• Precious



    Precious

    (Watched on DVD from Netflix - NB)

    In what could be seen as veering edgily close to exploitation, the makers of Precious seem to pile it on the main character. But the earnestness with which the story’s told fights against any negative criticism. It’s as if the filmmakers felt that this was the one good chance they’d have to tell this type of story so they crammed in as much as possible. Indeed, having Oprah and Tyler Perry on board as exec producers provide a rather hefty punch, too. Credit is due to director Lee Daniels and star Gabourey Sidibe for pulling it off without feeling like an after-school special.

    The movie revolves around the put-upon Precious (Sidibe), a name that seems to mock her situation even further in this world. She’s obese, raped by her father repeatedly, and has 3 kids from him, one of whom’s mentally handicapped. Oh and apparently ol’ dad was HIV positive. And mom (Mo’Nique, in a pretty damn outstanding performance here) absolutely hates her, beyond her use as the right wing stereotypical welfare sponge to keep mom in bad soda and cigarettes.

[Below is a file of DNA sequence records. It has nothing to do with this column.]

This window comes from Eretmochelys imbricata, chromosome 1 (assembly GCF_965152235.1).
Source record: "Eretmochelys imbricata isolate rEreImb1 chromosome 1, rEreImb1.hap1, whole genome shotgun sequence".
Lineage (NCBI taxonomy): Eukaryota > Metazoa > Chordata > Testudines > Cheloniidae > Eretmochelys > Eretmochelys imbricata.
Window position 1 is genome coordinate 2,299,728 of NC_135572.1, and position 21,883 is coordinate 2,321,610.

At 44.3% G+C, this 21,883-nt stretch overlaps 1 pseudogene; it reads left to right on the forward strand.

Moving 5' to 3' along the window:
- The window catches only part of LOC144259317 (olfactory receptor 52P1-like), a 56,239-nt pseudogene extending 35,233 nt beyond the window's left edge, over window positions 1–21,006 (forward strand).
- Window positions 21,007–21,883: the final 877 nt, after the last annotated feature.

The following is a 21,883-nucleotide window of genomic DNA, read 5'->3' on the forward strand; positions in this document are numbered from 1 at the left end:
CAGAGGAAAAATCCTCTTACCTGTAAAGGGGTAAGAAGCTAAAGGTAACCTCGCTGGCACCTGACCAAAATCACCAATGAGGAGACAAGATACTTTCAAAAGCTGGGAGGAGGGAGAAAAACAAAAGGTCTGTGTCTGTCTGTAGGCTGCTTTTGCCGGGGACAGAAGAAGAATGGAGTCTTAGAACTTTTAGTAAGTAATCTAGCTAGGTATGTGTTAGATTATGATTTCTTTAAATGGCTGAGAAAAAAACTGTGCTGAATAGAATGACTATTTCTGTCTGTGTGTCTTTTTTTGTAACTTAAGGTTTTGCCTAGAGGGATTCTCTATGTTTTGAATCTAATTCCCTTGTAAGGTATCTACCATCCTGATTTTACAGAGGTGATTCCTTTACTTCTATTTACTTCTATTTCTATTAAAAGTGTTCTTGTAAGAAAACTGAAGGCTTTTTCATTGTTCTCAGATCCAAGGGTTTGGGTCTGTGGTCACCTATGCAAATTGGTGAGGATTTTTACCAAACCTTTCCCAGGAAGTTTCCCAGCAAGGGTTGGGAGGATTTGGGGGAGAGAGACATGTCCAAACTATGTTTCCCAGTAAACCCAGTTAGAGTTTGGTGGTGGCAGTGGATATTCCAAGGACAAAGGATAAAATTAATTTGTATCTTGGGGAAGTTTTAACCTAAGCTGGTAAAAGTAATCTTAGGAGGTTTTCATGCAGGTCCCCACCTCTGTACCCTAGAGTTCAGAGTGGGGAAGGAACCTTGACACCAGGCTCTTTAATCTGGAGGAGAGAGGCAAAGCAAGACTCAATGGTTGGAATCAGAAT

Precious doesn’t seem to react much, taking much of the abuse sullenly as victims of such circumstances often do. She retreats into a fantasy world of acceptance, where she’s admired for her beauty by all around her. She buys into the commercial dream of success that screams around her, if only to survive her horrendous situations.

    Soon, however, she gets out of the public education system and finds a sympathetic creative writing teacher (Paula Patton). As she’s able to finally externalize what she’s been burying all this time she begins to come into her own, taking responsibility where she needs to and accepting help wherever she can. Some helpful souls along the way - social workers and classmates - provide a level of face-value acceptance that give her a positive environment to work from. This readies her for the final showdown with her oppressive, hate-filled mother in front of the social worker (a very dressed-down Mariah Carey sporting something like a Long Island accent). The film then leaves her at that point of release, demonstrating that she now, finally, has lived up to all the hope and hopefulness her name really means.

    The BD from Netflix would never play on my machine, for some weird reason - we went through them 3x before opting to just get the DVD. We watched one of the extras, a documentary on getting the film off the ground. The portions interviewing the book’s author, Sapphire, are good but director Daniels seems to be towing a company line while trying to artistically defend how much abuse is heaped upon the main character.

    Rating: B+